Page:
Tag Archives: Charles Lyell

Philosophical Foundations of the Geologic Timescale: Uniformitarianism

Dear hijas,
From our last post in reviewing Dr. John Reed’s book “Rocks Aren’t Clocks: A Critique of the Geologic Timescale”, we saw that evolution is one of the foundations of the timescale. It is not the only one however. The concept of uniformitarianism that was promoted primarily by Charles Lyell in the 1830’s is also essential to the concept of deep time and the resulting timescale. Uniformitarianism used in its fullest sense means: a philosophy and method that allows science to become the arbiter of history. For Lyell, it was a mix of the methodological principle of uniformity (a principle which all scientists accept) with the gradualistic theory of history. This well-regulated past of imaginary vast eons, paved the way for Darwin and his evolutionary ideas, quite different from Biblical history, and contrary to the concepts of God creating and then overseeing the cosmos.

Reed says that “All three ideas–evolution, uniformitarianism, and deep time–are closely connected. Although many people today reject Lyell’s gradualism and are increasingly skeptical of evolution, the timescale and geologic history remain unscathed. But if all three are intertwined, the selective rejection of evolution and uniformitarianism, with no consequences for the timescale, seems schizophrenic.”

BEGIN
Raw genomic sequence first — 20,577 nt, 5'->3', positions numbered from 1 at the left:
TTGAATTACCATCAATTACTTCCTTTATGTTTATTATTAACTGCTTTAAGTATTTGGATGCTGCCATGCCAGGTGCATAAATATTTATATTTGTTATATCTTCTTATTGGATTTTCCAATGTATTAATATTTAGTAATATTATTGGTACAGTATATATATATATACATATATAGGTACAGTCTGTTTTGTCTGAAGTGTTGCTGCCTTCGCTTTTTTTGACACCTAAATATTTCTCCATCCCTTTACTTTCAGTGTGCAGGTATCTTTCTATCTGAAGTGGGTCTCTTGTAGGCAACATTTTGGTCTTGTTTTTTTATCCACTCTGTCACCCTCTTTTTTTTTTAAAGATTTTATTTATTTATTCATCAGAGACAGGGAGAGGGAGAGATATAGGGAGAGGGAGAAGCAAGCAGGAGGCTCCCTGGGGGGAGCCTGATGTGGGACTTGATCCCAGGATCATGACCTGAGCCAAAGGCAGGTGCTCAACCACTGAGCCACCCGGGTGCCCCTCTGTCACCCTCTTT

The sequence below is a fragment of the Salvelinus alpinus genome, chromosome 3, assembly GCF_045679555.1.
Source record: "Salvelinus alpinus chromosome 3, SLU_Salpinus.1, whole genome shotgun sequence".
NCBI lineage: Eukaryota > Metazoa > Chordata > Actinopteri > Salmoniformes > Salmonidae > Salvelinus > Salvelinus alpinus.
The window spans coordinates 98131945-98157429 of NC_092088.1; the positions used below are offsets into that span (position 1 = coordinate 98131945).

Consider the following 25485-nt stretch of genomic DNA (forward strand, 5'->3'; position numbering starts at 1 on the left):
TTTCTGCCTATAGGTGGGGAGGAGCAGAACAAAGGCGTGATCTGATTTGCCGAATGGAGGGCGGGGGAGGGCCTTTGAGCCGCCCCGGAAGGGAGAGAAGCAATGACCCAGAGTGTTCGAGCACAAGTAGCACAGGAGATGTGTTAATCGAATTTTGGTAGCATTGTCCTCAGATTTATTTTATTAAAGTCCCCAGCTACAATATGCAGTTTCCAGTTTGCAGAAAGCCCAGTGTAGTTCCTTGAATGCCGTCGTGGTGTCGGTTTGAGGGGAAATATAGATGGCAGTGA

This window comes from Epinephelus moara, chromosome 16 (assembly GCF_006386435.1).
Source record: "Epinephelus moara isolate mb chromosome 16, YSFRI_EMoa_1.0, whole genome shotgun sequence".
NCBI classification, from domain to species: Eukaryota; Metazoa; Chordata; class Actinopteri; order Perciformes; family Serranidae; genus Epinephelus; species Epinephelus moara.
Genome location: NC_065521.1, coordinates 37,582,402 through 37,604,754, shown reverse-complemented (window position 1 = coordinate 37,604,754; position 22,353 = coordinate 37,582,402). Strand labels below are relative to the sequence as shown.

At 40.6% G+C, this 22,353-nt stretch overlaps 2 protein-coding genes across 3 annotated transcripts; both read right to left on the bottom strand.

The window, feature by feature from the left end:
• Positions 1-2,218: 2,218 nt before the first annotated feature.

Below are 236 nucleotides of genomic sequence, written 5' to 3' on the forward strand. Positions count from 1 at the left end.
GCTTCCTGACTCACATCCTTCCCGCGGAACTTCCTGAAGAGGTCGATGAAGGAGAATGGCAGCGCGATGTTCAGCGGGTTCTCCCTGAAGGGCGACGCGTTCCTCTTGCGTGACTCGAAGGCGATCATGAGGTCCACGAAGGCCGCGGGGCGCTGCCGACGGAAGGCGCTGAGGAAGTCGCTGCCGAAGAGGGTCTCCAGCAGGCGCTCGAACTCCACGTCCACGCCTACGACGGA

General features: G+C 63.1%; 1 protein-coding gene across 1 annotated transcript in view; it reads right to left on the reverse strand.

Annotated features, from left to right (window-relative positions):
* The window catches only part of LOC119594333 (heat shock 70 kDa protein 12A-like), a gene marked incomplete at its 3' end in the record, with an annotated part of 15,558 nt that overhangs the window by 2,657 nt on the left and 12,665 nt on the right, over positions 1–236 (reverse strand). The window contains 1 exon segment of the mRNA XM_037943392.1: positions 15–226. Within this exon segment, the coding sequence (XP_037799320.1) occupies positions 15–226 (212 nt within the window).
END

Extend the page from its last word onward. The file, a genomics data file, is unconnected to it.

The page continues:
Reed then goes on to talk about James Hutton’s role in the idea of uniformitarianism. James Hutton, you remember, a Scottish natural philosopher and early geologist in the 1700’s, was called by some ‘The man who found time’. Reed says, “Hutton knew Genesis had to be discredited to make way for his deistic view of history. So he went straight for the jugular–there is nothing more basic to orthodox Christianity than ex nihilo creation and the end of the world at the final judgment; for the Bible begins with the famous words, ‘In the beginning’ and then moves immediately outside the ‘system of nature’ in the next words, ‘God created.'”
Remember mis hijas, uniformitarianism is not the same as uniformity, but the secularists like to equivocate here and make them say the same thing. They are not the same thing, however, and you shouldn’t confuse the two. ‘Uniformity’ is an essential axiom of science and is the idea that patterns in nature, or more frequently called ‘natural laws’ operate in the same predictable manner over space, time, and for the most part, scale. Because it is a statement about the nature of reality, it is a metaphysical assertion, justified only by Christian theology. ‘Uniformitarianism’, however, assumes that past causes will be natural ones like those observed in the present. This is not a scientific assertion, but a ‘philosophical’ one. Do you see the difference?

I pray that you do see the difference and that you will be able to share that difference with your friends and colleagues. Uniformity is at the heart of science, uniformitarianism is not.

With Love,
Dear ol’ Dad
Vaya con Dios mis hijas

Radiometric Dating: The Geologic Column

geological time scale

Dear hijas,